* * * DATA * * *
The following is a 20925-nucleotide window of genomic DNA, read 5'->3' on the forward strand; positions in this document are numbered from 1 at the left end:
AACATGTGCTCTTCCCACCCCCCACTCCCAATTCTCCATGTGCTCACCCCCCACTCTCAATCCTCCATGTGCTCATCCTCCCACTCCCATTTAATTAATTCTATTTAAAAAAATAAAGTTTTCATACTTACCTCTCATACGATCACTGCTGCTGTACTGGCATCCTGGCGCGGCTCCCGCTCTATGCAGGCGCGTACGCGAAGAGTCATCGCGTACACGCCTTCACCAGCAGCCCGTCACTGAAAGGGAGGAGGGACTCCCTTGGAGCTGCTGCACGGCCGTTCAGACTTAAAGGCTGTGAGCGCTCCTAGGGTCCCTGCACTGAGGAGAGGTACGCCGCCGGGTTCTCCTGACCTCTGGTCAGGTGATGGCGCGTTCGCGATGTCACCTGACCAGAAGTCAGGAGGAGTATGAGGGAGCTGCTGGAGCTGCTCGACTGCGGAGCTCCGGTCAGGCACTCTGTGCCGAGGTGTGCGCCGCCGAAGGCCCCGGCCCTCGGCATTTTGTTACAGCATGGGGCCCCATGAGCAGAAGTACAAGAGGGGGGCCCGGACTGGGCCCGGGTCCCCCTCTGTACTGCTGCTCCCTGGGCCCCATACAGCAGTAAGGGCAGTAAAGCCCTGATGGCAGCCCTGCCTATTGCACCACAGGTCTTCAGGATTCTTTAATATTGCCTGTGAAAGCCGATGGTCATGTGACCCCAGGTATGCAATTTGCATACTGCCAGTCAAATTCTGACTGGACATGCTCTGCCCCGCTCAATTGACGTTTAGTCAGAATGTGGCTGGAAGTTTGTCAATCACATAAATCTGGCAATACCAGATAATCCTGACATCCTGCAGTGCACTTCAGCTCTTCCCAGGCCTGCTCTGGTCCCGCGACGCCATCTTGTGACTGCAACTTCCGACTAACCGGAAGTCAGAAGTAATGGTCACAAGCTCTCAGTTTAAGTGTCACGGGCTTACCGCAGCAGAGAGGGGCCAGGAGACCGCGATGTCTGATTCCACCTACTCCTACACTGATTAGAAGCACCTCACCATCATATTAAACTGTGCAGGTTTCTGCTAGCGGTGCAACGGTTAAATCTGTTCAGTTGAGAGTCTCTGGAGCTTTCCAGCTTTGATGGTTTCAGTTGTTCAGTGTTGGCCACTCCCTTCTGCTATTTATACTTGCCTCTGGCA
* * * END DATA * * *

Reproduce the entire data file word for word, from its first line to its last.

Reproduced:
The following is a 20925-nucleotide window of genomic DNA, read 5'->3' on the forward strand; positions in this document are numbered from 1 at the left end:
AACATGTGCTCTTCCCACCCCCCACTCCCAATTCTCCATGTGCTCACCCCCCACTCTCAATCCTCCATGTGCTCATCCTCCCACTCCCATTTAATTAATTCTATTTAAAAAAATAAAGTTTTCATACTTACCTCTCATACGATCACTGCTGCTGTACTGGCATCCTGGCGCGGCTCCCGCTCTATGCAGGCGCGTACGCGAAGAGTCATCGCGTACACGCCTTCACCAGCAGCCCGTCACTGAAAGGGAGGAGGGACTCCCTTGGAGCTGCTGCACGGCCGTTCAGACTTAAAGGCTGTGAGCGCTCCTAGGGTCCCTGCACTGAGGAGAGGTACGCCGCCGGGTTCTCCTGACCTCTGGTCAGGTGATGGCGCGTTCGCGATGTCACCTGACCAGAAGTCAGGAGGAGTATGAGGGAGCTGCTGGAGCTGCTCGACTGCGGAGCTCCGGTCAGGCACTCTGTGCCGAGGTGTGCGCCGCCGAAGGCCCCGGCCCTCGGCATTTTGTTACAGCATGGGGCCCCATGAGCAGAAGTACAAGAGGGGGGCCCGGACTGGGCCCGGGTCCCCCTCTGTACTGCTGCTCCCTGGGCCCCATACAGCAGTAAGGGCAGTAAAGCCCTGATGGCAGCCCTGCCTATTGCACCACAGGTCTTCAGGATTCTTTAATATTGCCTGTGAAAGCCGATGGTCATGTGACCCCAGGTATGCAATTTGCATACTGCCAGTCAAATTCTGACTGGACATGCTCTGCCCCGCTCAATTGACGTTTAGTCAGAATGTGGCTGGAAGTTTGTCAATCACATAAATCTGGCAATACCAGATAATCCTGACATCCTGCAGTGCACTTCAGCTCTTCCCAGGCCTGCTCTGGTCCCGCGACGCCATCTTGTGACTGCAACTTCCGACTAACCGGAAGTCAGAAGTAATGGTCACAAGCTCTCAGTTTAAGTGTCACGGGCTTACCGCAGCAGAGAGGGGCCAGGAGACCGCGATGTCTGATTCCACCTACTCCTACACTGATTAGAAGCACCTCACCATCATATTAAACTGTGCAGGTTTCTGCTAGCGGTGCAACGGTTAAATCTGTTCAGTTGAGAGTCTCTGGAGCTTTCCAGCTTTGATGGTTTCAGTTGTTCAGTGTTGGCCACTCCCTTCTGCTATTTATACTTGCCTCTGGCA